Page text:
Filing 14

ORDER granting 10 MOTION to Dismiss Plaintiffs' Complaint. Plaintiffs may amend their complaint not later than 10/10/2013. If Plaintiffs do not file an amended complaint by 10/10/2013, the Clerk is directed to close the case. Signed by JUDGE RICHARD SMOAK on 9/26/2013. (jem)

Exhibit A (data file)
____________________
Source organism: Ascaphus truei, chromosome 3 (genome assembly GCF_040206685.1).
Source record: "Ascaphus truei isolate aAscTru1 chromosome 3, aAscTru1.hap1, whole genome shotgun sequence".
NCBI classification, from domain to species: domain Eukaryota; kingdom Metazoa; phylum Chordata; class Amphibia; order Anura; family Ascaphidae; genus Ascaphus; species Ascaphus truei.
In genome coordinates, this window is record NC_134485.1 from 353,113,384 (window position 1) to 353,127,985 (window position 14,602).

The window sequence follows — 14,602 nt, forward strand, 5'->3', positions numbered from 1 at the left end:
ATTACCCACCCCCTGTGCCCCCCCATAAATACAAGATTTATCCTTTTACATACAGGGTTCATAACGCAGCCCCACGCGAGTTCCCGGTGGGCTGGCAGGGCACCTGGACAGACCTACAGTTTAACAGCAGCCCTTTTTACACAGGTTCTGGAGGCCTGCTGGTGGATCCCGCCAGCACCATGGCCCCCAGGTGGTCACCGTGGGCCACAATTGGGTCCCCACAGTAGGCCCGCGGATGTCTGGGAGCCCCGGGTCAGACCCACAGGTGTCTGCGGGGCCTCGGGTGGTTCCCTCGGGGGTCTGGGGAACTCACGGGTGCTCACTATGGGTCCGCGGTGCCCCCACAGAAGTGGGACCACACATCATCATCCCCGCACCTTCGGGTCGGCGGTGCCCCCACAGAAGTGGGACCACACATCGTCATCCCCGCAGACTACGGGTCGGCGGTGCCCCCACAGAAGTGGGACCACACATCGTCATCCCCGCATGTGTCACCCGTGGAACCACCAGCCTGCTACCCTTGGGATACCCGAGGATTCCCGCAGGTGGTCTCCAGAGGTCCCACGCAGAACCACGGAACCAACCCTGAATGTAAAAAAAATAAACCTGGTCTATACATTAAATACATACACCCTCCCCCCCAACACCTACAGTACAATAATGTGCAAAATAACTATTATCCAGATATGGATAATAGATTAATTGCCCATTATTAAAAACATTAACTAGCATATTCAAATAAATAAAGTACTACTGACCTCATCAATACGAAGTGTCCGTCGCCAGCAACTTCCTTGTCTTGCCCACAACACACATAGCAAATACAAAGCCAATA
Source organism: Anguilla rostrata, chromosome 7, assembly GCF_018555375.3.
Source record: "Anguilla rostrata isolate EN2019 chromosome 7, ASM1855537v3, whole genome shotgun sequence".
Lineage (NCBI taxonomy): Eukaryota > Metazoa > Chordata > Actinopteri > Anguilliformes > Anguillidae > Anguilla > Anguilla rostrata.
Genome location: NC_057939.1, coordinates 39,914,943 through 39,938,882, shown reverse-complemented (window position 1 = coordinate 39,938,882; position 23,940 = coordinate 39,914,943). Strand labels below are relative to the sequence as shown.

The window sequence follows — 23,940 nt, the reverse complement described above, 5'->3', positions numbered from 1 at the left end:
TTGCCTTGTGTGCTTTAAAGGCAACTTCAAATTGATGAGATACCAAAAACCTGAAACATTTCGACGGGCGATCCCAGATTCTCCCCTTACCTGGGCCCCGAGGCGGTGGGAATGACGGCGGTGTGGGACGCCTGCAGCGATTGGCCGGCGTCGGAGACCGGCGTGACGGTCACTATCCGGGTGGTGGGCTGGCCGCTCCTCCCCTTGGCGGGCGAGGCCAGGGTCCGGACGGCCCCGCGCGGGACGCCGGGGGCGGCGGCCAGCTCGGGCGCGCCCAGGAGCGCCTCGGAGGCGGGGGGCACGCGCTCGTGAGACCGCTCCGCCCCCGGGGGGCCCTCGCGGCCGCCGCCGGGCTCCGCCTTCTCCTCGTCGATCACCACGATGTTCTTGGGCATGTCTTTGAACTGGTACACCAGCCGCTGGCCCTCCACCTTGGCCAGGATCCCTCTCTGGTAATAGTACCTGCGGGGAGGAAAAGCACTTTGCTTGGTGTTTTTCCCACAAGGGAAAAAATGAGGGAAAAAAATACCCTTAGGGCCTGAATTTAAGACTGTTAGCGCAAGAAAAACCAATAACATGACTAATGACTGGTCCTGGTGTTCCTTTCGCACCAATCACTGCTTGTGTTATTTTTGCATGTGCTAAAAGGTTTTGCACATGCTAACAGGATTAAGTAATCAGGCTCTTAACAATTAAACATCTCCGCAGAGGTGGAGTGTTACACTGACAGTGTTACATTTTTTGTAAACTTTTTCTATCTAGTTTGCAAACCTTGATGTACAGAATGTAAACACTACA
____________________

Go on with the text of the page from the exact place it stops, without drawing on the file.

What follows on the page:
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IN THE UNITED STATES DISTRICT COURT NORTHERN DISTRICT OF FLORIDA PANAMA CITY DIVISION A.L., by P.L.B. and P.L.B for herself, Plaintiffs, v. CASE NO. 5:13-cv-85-RS-GRJ JACKSON COUNTY SCHOOL BOARD, Defendant. _________________________________________/ ORDER Before me are Defendant’s Motion to Dismiss Plaintiff’s Complaint and Incorporated Memorandum of Law (Doc. 10) and Plaintiff’s Response in Opposition to JCSB’s Motion to Dismiss (Doc. 12). Background On March 15, 2011, Plaintiffs filed a Verified Amended Request for Impartial Due Process Hearing in DOAH Case. No. 10-10485 (“AL I”). This resulted in an administrative hearing that concluded on April 5, 2012. (Doc. 10-1, p. 6). Plaintiff challenged many aspects of A.L.’s education including the sufficiency of A.L.’s existing June 2010 Individualized Education Program (“IEP”), A.L.’s November 2010 IEP, the implementation of the June 2010 IEP, the provision of assistive technology, and A.L.’s performance on standardized tests. 1 The Final Order from the administrative hearing was entered on December 27, 2012. On July 22, 2013, Plaintiff filed an amended complaint against Defendant asserting the following claims: Count I for “IDEA Procedural Violations that Denied FAPE,” Count II for “IDEA Substantive Violations,” Count III for “Section 504/ADA Discrimination against Student,” Count IV for “Retaliation Against Mother and Student Under IDEA, 504, and/or ADA,” and Count V for “Fourth Amendment Claim.” (Doc. 9). Defendant moves to dismiss the amended complaint for failure to exhaust administrative remedies. Standard In order to overcome a motion to dismiss, a plaintiff must allege sufficient facts to state a claim to relief that is plausible on its face. See Bell Atlantic Corp. v. Twombly, 550 U.S. 544 (2007). Granting a motion to dismiss is appropriate if it is clear that no relief could be granted under any set of facts that could be proven consistent with the allegations of the complaint. Hishon v. King & Spalding, 467 U.S. 69, 104 S. Ct. 2229, 2232 (1984). I must construe all allegations in the complaint as true and in the light most favorable to the plaintiff. Shands Teaching Hosp. and Clinics, Inc. v. Beech Street Corp., 208 F.3d 1308, 1310 (11th Cir. 2000)(citing Lowell v. American Cyanamid Co., 177 F.3d 1228, 1229 (11th Cir. 1999)). 2 “Even though a failure-to-exhaust is non-jurisdictional, it is like a defense for lack of jurisdiction in one important sense: Exhaustion of administrative remedies is a ‘matter[] in abatement, and ordinarily [does] not deal with the merits.’ ” Bryant v. Rich, 530 F.3d 1368, 1374 (11th Cir. 2008)(quoting 5C Charles Alan Wright & Arthur R. Miller, Federal Practice and Procedure § 1360 at 78 n.15 (3d ed. 2004)). Failure to exhaust administrative remedies “is not ordinarily the proper subject for a summary judgment; instead, it ‘should be raised in a motion to dismiss, or be treated as such if raised in a motion for summary judgment.’ ” Id. at 1375 (quoting Ritza v. Int’l Longshoremen’s & Warehousemen’s Union, 837 F.2d 365, 368-69 (9th Cir. 1988). “That motions to dismiss for failure to exhaust are not expressly mentioned in Rule 12(b) is not unusual or problematic. … We regard exhaustion of administrative remedies as a matter of judicial administration.” Id. The rationale behind the exhaustion requirement is “to permit the department the first opportunity to investigate the alleged discriminatory or retaliatory practices, and a plaintiff’s judicial complaint is thereby limited by the scope of the investigation that can reasonably be expected to grow out of the administrative charge of discrimination or retaliation.” Basel v. Secretary of Defense, 507 Fed. Appx. 873, 875 (11th Cir. 2013). “In deciding a motion to dismiss for a failure to exhaust nonjudicial remedies, the court may look 3 beyond the pleadings and decide disputed issues of fact.” Wyatt v. Terhune, 315 F.3d 1108, 1119-20 (9th Cir. 2003)(quoted by Bryant, 530 F.3d at 1374). Analysis The Individuals with Disabilities Act (“IDEA”) allows parents to “present complaints with respect to any matter relating to the identification, evaluation, or education placement of the child, or the provision of a [Free Appropriate Public Education (“FAPE”)] to such child.” 20 U.S.C. § 1415(b)(6). Under the IDEA, parents must first have “an impartial due process hearing, which shall be conducted by the State education agency or by the local education agency, as determined by State law or by the State educational agency.” 20 U.S.C. § 1415(f)(1)(A). In Florida, these hearings are conducted by the Division of Administrative Hearings. “Once the administrative proceedings are complete, the IDEA provides that either party may challenge those proceedings in state or federal court.” J.P. v. Cherokee Cnty. Bd. of Ed., 218 Fed. Appx. 911, 913 (11th Cir. 2007). Failure to exhaust administrative remedies will result in dismissal of the civil action. Id. Additionally, the Eleventh Circuit has interpreted the IDEA’s exhaustion requirement to apply to a “ ‘broad’ spectrum of claims” including those under the ADA, Section 504, and the First Amendment. Id.; M.T.V. v. Dekalb Cnty. Sch. Dist., 446 F.3d 1153, 1158 (11th Cir. 2006). “Thus, whether claims asserting the rights of disabled children are brought pursuant to the IDEA, the ADA, Section 4 504, or the Constitution, they must first be exhausted in state administrative proceedings.” Id. Plaintiffs’ amended complaint states: 8. The IDEA claims in this case were exhausted in DOAH 1010485E, which was filed on November 24, 2010. The DOAH final order was filed December 27, 2012. 9. The Section 504, ADA and Fourth Amendment claims were exhausted in DOAH 10-10485E, which was filed November 24, 2010 and arose after August 15, 2007. (Doc. 9, p. 2). However, the only claims that were exhausted at the administrative hearing were during the two-year period from November 24, 2008, to November 24, 2010. (Doc. 10-1, p. 4-5)(“On May 26, 2011, Judge Stevenson entered an Order striking all of Petitioner’s section 504 and ADA claims, as well as claims for relief that occurred more than two years prior to the date of the original request for due process that was filed on November 24, 2010); see also (Doc. 10-2, p. 2)(“Petitioner’s evidentiary presentation at the hearing may include the period preceding two years before November 24, 2010, but the relief sought is limited to that two year period.”). The federal court only has jurisdiction to review claims that were exhausted at the due process hearing. Because Plaintiffs’ counts include claims that were striken from the administrative hearing and outside the two-year period the hearing was limited to, the amended complaint is dismissed with leave to amend. 5 Conclusion 1. The relief requested in Defendant’s Motion to Dismiss (Doc. 10) is GRANTED. 2. Plaintiffs may amend their complaint not later than October 10, 2013, and limit the claims to only those exhausted at the administrative hearing. 3. If Plaintiffs do not file an amended complaint by October 10, 2013, the Clerk is directed to close the case. ORDERED on September 26, 2013. /s/ Richard Smoak RICHARD SMOAK UNITED STATES DISTRICT JUDGE 6